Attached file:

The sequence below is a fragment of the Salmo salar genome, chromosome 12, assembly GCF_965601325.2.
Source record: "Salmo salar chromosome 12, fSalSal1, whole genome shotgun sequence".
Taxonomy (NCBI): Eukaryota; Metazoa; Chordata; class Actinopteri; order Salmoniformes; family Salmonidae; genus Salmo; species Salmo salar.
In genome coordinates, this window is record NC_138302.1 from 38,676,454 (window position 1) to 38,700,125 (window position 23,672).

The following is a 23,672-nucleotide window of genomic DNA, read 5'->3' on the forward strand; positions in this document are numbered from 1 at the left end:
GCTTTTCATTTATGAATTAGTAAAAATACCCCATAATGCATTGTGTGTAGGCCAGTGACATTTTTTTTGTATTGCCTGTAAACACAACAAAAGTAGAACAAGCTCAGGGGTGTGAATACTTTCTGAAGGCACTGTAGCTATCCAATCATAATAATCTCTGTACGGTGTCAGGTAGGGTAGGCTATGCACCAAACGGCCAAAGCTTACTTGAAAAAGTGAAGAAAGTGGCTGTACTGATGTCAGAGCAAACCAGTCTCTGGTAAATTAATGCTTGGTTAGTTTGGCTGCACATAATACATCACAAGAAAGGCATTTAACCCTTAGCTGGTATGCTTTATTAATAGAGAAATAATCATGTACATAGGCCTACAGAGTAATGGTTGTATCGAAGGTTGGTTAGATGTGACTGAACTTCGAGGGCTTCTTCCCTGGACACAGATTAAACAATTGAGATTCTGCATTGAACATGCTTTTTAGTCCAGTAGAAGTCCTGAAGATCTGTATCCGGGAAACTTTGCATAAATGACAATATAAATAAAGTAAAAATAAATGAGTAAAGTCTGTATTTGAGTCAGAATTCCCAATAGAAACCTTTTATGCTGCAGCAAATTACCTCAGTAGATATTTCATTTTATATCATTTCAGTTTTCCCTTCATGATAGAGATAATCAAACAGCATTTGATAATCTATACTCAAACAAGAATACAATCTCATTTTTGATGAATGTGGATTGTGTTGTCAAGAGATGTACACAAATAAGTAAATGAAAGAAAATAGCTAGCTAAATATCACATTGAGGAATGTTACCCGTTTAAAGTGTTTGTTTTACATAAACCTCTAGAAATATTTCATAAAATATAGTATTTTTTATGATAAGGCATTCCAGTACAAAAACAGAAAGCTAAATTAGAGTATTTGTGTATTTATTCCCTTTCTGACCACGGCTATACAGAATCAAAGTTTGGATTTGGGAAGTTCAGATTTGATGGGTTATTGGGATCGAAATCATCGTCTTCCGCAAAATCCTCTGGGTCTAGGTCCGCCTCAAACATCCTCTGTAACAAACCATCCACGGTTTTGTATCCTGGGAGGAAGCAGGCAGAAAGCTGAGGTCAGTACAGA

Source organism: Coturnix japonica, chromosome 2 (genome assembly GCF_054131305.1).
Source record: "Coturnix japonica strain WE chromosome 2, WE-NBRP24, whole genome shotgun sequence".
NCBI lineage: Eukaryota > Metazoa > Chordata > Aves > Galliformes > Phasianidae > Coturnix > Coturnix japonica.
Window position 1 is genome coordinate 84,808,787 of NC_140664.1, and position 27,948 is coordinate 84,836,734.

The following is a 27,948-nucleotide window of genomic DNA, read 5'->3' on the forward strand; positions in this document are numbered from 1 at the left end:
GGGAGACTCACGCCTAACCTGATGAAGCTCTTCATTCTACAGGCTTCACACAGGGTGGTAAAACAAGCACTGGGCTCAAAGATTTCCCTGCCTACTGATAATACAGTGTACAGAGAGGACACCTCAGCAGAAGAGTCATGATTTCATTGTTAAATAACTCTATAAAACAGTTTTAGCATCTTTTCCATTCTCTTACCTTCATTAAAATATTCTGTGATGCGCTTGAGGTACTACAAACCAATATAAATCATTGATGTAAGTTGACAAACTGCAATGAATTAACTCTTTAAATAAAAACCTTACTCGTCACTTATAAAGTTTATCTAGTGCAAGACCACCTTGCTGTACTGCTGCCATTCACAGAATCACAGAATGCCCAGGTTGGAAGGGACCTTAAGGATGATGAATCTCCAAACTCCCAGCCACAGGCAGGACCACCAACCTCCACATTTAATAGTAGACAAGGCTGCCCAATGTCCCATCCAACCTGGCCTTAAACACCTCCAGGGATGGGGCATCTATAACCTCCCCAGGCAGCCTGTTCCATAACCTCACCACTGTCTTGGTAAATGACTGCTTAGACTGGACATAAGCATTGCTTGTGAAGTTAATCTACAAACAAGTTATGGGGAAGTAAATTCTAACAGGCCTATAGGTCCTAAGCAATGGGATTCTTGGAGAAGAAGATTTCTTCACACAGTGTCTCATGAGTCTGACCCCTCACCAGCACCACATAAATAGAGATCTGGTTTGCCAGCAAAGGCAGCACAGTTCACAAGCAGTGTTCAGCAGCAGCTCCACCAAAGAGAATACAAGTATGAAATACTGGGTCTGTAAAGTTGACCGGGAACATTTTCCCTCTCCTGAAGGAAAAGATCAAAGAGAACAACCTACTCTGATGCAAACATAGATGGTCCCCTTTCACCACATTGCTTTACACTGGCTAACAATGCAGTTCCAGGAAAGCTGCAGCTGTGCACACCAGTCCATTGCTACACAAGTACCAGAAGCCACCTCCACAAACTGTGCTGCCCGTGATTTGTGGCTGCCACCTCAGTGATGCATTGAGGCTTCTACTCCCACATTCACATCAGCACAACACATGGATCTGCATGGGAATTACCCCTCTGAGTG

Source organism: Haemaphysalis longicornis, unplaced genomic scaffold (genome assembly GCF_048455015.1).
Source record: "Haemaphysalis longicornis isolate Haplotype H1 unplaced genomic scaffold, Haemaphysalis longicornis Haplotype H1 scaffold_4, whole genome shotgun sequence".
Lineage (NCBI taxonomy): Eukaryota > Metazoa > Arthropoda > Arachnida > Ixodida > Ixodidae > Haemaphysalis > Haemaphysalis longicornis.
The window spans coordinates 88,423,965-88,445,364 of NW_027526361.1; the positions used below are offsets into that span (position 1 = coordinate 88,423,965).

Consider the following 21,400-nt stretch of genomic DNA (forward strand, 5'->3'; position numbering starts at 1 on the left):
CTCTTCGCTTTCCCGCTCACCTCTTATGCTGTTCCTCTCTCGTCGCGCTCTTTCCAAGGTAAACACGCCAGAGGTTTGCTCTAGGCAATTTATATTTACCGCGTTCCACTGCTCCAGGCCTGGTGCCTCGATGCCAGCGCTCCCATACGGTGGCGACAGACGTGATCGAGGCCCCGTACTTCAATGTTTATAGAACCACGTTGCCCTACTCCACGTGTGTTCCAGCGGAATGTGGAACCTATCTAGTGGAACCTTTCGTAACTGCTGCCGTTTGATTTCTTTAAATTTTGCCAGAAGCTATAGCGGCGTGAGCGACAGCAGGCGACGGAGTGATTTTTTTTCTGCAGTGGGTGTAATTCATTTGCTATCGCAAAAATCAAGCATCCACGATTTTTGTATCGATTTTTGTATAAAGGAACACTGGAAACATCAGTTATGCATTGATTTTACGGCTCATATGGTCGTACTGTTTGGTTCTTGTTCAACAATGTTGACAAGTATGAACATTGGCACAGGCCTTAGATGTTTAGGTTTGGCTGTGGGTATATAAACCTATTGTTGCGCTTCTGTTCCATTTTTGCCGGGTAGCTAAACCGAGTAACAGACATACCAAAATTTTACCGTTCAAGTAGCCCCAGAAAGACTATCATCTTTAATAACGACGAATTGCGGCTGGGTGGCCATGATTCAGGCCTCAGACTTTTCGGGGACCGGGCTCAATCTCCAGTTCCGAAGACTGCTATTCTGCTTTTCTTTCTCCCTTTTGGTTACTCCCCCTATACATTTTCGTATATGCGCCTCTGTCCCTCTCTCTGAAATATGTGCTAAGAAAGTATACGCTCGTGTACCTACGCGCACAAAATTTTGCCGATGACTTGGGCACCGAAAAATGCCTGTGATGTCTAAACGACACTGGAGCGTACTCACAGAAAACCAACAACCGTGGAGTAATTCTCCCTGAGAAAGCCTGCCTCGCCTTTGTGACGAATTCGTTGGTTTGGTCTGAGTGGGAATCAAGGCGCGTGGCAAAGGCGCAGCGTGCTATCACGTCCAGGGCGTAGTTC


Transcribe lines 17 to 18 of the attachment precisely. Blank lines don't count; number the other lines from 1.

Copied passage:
Consider the following 21,400-nt stretch of genomic DNA (forward strand, 5'->3'; position numbering starts at 1 on the left):
CTCTTCGCTTTCCCGCTCACCTCTTATGCTGTTCCTCTCTCGTCGCGCTCTTTCCAAGGTAAACACGCCAGAGGTTTGCTCTAGGCAATTTATATTTACCGCGTTCCACTGCTCCAGGCCTGGTGCCTCGATGCCAGCGCTCCCATACGGTGGCGACAGACGTGATCGAGGCCCCGTACTTCAATGTTTATAGAACCACGTTGCCCTACTCCACGTGTGTTCCAGCGGAATGTGGAACCTATCTAGTGGAACCTTTCGTAACTGCTGCCGTTTGATTTCTTTAAATTTTGCCAGAAGCTATAGCGGCGTGAGCGACAGCAGGCGACGGAGTGATTTTTTTTCTGCAGTGGGTGTAATTCATTTGCTATCGCAAAAATCAAGCATCCACGATTTTTGTATCGATTTTTGTATAAAGGAACACTGGAAACATCAGTTATGCATTGATTTTACGGCTCATATGGTCGTACTGTTTGGTTCTTGTTCAACAATGTTGACAAGTATGAACATTGGCACAGGCCTTAGATGTTTAGGTTTGGCTGTGGGTATATAAACCTATTGTTGCGCTTCTGTTCCATTTTTGCCGGGTAGCTAAACCGAGTAACAGACATACCAAAATTTTACCGTTCAAGTAGCCCCAGAAAGACTATCATCTTTAATAACGACGAATTGCGGCTGGGTGGCCATGATTCAGGCCTCAGACTTTTCGGGGACCGGGCTCAATCTCCAGTTCCGAAGACTGCTATTCTGCTTTTCTTTCTCCCTTTTGGTTACTCCCCCTATACATTTTCGTATATGCGCCTCTGTCCCTCTCTCTGAAATATGTGCTAAGAAAGTATACGCTCGTGTACCTACGCGCACAAAATTTTGCCGATGACTTGGGCACCGAAAAATGCCTGTGATGTCTAAACGACACTGGAGCGTACTCACAGAAAACCAACAACCGTGGAGTAATTCTCCCTGAGAAAGCCTGCCTCGCCTTTGTGACGAATTCGTTGGTTTGGTCTGAGTGGGAATCAAGGCGCGTGGCAAAGGCGCAGCGTGCTATCACGTCCAGGGCGTAGTTC